Authors: Andrew J. Petto and Louise S. Mead

    Citation: Evolution: Education and Outreach 2009 2:183

    Content type: Overcoming Obstacles to Evolution Education

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  16. Although studies analyzing the content of evolution curriculum usually focus on courses within the context of a biological sciences department or program, research must also address students and courses outsid...

    Authors: Jess White, Craig D. Tollini, W. Aaron Collie, Meredith B. Strueber, Linda H. Strueber and Jonathan W. Ward

    Citation: Evolution: Education and Outreach 2009 2:176

    Content type: Reviews

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  17. Acceptance of evolution among the general public, high schools, teachers, and scientists has been documented in the USA; little is known about college students’ views on evolution; this population is relevant ...

    Authors: Guillermo Paz-y-Miño C. and Avelina Espinosa

    Citation: Evolution: Education and Outreach 2009 2:175

    Content type: Curriculum Article

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  18. Recent studies now provide a relatively robust explanation of how moral behavior evolved, perhaps not just in humans. An analysis of current biology textbooks shows that they fail to address this critical topi...

    Authors: Douglas Allchin

    Citation: Evolution: Education and Outreach 2009 2:173

    Content type: Curriculum Article

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  19. I present the case that the topic of the evolution of human morality is essential to any complete introductory biology course. This statement of rationale is accompanied (in complementary contributions) by: (1...

    Authors: Douglas Allchin

    Citation: Evolution: Education and Outreach 2009 2:172

    Content type: Curriculum Article

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  20. Here, in textbook style, is a concise biological account of the evolution of morality. It addresses morality on three levels: moral outcomes (behavioral genetics), moral motivation or intent (psychology and ne...

    Authors: Douglas Allchin

    Citation: Evolution: Education and Outreach 2009 2:167

    Content type: Original Scientific Article

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  21. In 1859 Charles Darwin submitted a manuscript entitled “An Abstract of an Essay on the Origin of Species and Varieties through Natural Selection” to John Murray III, who published the text under the title On the ...

    Authors: U. Kutschera

    Citation: Evolution: Education and Outreach 2009 2:166

    Content type: Darwinian Essay

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  22. Human beings are unusual in many ways but perhaps most strikingly in their unique symbolic form of processing information about the world around them. Although based on a long and essential evolutionary histor...

    Authors: Ian Tattersall

    Citation: Evolution: Education and Outreach 2009 2:164

    Content type: Original Scientific Article

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  23. Recent action taken by the Texas State Board of Education has opened the door to the inclusion of creationist arguments into public school science curriculum in that state and—because of the critical role of T...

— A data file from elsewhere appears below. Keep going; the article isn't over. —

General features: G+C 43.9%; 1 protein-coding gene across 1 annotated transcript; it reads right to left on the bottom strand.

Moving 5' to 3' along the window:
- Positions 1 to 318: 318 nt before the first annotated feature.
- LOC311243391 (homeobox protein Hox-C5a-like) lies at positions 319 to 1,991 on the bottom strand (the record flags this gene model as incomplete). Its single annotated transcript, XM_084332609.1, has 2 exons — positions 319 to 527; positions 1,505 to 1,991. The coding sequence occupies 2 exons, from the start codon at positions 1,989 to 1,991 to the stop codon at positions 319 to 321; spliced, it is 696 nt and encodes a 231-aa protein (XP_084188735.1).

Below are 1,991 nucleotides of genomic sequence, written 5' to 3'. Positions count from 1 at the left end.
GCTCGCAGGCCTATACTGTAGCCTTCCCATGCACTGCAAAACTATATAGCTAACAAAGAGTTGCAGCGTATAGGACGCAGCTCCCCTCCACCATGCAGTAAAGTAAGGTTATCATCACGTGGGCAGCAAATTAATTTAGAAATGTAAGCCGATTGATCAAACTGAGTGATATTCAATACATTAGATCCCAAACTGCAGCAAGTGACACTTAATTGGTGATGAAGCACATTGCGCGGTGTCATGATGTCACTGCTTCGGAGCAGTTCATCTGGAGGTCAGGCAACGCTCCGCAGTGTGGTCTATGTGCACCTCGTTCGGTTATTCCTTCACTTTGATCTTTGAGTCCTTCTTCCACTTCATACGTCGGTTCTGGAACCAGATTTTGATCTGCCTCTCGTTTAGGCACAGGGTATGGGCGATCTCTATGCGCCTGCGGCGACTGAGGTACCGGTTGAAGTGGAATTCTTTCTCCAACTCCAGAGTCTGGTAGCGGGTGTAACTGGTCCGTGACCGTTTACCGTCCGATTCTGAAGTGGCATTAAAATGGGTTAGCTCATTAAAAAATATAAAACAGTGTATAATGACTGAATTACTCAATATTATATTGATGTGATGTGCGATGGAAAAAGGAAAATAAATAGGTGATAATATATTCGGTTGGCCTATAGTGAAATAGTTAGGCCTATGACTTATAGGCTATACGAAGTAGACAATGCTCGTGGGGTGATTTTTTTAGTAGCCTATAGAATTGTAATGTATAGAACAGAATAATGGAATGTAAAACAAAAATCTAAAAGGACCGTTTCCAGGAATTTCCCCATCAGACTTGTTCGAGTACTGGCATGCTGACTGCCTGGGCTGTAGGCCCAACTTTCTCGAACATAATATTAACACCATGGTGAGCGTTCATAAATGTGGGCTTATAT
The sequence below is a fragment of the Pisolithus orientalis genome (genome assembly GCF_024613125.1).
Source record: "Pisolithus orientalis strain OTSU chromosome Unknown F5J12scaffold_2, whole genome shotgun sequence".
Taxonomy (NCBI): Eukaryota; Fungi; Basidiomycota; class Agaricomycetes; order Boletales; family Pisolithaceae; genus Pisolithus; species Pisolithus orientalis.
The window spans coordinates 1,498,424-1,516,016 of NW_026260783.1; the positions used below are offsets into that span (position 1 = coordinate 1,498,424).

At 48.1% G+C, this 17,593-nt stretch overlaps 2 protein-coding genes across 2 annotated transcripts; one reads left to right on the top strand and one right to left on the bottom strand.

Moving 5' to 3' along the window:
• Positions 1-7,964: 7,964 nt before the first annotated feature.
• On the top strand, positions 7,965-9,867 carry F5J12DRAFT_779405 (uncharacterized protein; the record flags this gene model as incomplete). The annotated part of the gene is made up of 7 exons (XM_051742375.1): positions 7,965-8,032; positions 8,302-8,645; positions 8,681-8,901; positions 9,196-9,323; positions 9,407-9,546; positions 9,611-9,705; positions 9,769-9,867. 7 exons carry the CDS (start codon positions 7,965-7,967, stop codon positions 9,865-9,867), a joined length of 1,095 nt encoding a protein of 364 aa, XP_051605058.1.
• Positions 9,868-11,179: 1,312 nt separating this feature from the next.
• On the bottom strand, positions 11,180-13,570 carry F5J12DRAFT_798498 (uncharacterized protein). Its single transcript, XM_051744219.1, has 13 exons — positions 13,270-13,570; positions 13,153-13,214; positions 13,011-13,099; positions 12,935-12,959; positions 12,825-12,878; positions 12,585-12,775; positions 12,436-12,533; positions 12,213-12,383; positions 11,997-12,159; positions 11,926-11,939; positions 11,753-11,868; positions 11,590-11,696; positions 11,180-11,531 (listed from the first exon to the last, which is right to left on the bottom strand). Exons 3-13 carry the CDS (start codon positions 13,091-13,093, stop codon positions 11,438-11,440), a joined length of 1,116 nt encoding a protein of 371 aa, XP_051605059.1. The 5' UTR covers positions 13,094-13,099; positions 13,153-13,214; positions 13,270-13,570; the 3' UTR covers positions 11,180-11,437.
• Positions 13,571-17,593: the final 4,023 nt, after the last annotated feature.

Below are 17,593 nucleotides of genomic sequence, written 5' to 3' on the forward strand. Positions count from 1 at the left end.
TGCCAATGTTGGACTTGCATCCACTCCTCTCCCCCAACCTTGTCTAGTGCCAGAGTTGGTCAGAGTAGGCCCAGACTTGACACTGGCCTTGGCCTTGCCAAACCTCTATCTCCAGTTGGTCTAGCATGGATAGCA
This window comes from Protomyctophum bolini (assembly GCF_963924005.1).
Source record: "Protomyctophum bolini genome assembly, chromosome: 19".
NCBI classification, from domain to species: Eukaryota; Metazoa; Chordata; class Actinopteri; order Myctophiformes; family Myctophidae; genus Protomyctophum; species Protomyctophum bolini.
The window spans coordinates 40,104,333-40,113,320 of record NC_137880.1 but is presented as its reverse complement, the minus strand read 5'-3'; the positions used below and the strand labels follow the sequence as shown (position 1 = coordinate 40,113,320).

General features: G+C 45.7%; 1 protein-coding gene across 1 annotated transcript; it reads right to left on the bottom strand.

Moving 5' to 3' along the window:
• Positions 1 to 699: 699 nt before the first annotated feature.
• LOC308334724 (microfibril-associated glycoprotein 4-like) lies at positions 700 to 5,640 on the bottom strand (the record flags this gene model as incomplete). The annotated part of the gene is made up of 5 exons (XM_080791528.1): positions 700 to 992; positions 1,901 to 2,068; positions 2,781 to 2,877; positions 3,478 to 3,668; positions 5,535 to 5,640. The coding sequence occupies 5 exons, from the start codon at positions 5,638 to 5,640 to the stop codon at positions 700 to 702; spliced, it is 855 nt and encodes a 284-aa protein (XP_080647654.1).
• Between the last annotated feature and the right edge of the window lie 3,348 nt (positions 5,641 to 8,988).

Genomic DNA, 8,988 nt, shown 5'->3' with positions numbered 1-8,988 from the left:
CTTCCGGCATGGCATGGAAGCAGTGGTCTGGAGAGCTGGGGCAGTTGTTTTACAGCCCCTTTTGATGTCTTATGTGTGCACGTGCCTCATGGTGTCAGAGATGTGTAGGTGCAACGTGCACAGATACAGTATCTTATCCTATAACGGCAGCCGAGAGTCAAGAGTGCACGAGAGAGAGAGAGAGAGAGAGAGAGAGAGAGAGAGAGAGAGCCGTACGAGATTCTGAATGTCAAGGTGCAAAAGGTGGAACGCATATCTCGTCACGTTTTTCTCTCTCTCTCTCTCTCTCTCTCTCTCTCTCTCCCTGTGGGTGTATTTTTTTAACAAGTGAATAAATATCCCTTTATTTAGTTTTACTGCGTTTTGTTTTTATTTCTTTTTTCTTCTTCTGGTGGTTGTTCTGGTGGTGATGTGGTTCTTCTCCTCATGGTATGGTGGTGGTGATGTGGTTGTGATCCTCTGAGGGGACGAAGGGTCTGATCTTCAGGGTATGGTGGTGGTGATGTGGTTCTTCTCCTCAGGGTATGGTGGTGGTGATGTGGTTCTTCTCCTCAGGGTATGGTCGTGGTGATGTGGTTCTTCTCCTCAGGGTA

Authors: James E. Platt

    Citation: Evolution: Education and Outreach 2009 2:165

    Content type: Curriculum Article

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  24. Genetic diversity is a core concept in evolutionary biology; genetic variation is a prerequisite for heritable differential selection, and biodiversity plays a central role in debates about environmental polic...

    Authors: Eva Erdosne Toth, Sarah K. Brem and Geza Erdos

    Citation: Evolution: Education and Outreach 2009 2:163

    Content type: Curriculum Article

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  25. Authors: Greg Eldredge and Niles Eldredge

    Citation: Evolution: Education and Outreach 2009 2:159

    Content type: Editorial

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  26. According to the National Academy of Sciences, biology students in the USA are not being adequately prepared for successful futures. Of paramount concern is a lack of sufficient training in quantitative and co...

    Authors: Robert K. Kuzoff, Seth B. Kemmeter, Jeffrey S. McKinnon and Courtney P. Thompson

    Citation: Evolution: Education and Outreach 2009 2:157

    Content type: Curriculum Article

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  27. In Tunisia, even though it is an Arab-Muslim country, the teaching of evolution is not forbidden. Nevertheless, the Muslim perspective makes learning about the biological basis of evolution difficult because o...

    Authors: Saïda Aroua, Maryline Coquide and Salem Abbes

    Citation: Evolution: Education and Outreach 2009 2:129

    Content type: Curriculum/Education Article

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  28. Two hundred years after his birth, Darwin, originated by the American Museum of Natural History in New York, is the most important exhibition about the English scientist ever organized for the general public. Thi...

    Authors: Chiara Ceci

    Citation: Evolution: Education and Outreach 2009 2:110

    Content type: Other media review

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  29. The well-established finding that substantial confusion and misconceptions about evolution and natural selection persist after college instruction suggests that these courses neither foster accurate mental mod...

    Authors: Ross H. Nehm, Therese M. Poole, Mark E. Lyford, Sally G. Hoskins, Laura Carruth, Brent E. Ewers and Patricia J. S. Colberg

    Citation: Evolution: Education and Outreach 2008 2:100

    Content type: Curriculum/Education Article